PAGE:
Draft                   BS"D
18 Sivan 5759

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The Nations Sample
By Doron Witztum


Abstract
The Structure of the article
Part I: Possible Presentations of the Chosen Topic
Appendix
Abstract:
        In 1995 I published (as a preprint, together with Professor Eliyahu Rips and Yoav Rosenberg) an article entitled: "Equidistant Letter Sequences in the Book of Genesis: II. The Relationship to the Text" [1]. This article dealt with convergences between expressions appearing as ELS's (Equidistant Letter Sequences) and expressions appearing in consecutive letters in Genesis. One of the samples discussed in the article was the Nations Sample (for a description of this sample in Hebrew see [2]). Measurements conducted on this sample indicated a particularly high level of statistical significance. In light of criticisms leveled against the composition of this sample and its measurement, in an article [3] by Dr. D. Bar Natan, Dr. B. McKay and Prof. S. Sternberg (henceforth, BMS), I am presenting here a description of the considerations and decisions that went into the construction of the sample. I will also present a new measurement of the significance. The criticisms of BMS are refuted in this article, and careful analysis of their data and suggestions leads to new results supporting our research hypothesis with high significance.

The structure of the article:
        BMS distinguished between two parts of the Nations Sample. The simpler part of the sample they label "regular," and the other part they call "irregular". In the present article I will focus on the part of the sample that they considered simpler - the "regular" part. I will deal with it in two parts:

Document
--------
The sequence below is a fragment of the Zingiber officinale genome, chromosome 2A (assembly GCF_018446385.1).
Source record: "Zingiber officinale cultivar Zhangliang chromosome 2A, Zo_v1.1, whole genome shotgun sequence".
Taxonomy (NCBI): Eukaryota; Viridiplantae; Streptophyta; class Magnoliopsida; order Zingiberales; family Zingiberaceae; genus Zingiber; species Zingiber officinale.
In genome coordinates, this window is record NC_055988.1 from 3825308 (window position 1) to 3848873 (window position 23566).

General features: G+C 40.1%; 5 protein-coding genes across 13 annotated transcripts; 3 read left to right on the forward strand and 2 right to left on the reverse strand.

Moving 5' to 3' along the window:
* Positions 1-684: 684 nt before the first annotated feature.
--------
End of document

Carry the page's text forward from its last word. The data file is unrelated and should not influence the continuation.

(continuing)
Part I: "Possible Presentations of the chosen Topic" – This section will deal with the various ways of compiling the regular part of the sample for the chosen topic.
Part II: "The Range of Stories" – In this section I will discuss the range of possibilities in choosing a topic for such a sample.
(A discussion of the "irregular" part of the sample is the subject of a planned Part III.)

Part I: Possible Presentations of the Chosen Topic
Introduction:
        In this introduction I will describe briefly how the Nations Sample was compiled. For the sake of clarity I will not address the criticisms of BMS at this point (I will do so in the chapters to come).
A.        In chapter 10 of Genesis there is a list of 70 names of descendants of Noah: the children of Shem, the children of Ham and the children of Japhet. Jewish tradition [4] treats these as the forebears of the 70 nations from which all mankind are descended. Later scholars also take this as a given, and this list of nations can be found in various Biblical encyclopedias under the heading "The Table of Nations" or "The Children of Noah" [5].
     I wanted to investigate whether the fact that Noah's 70 descendants developed into the 70 nations, is encoded in the Book of Genesis. Specifically, I wanted to see whether this can be demonstrated through convergences between the names of Noah's descendants and encoded expressions reflecting their eventual nationhood. It must be clear that the expressions indicate the names of nations. This can be achieved by first identifying the kinds of terms that indicate nationhood.
B.        One classical approach maintains that there are objective criteria by which nations can be distinguished from one another. This fundamental issue is discussed in the Encyclopedia Hebraica [6]: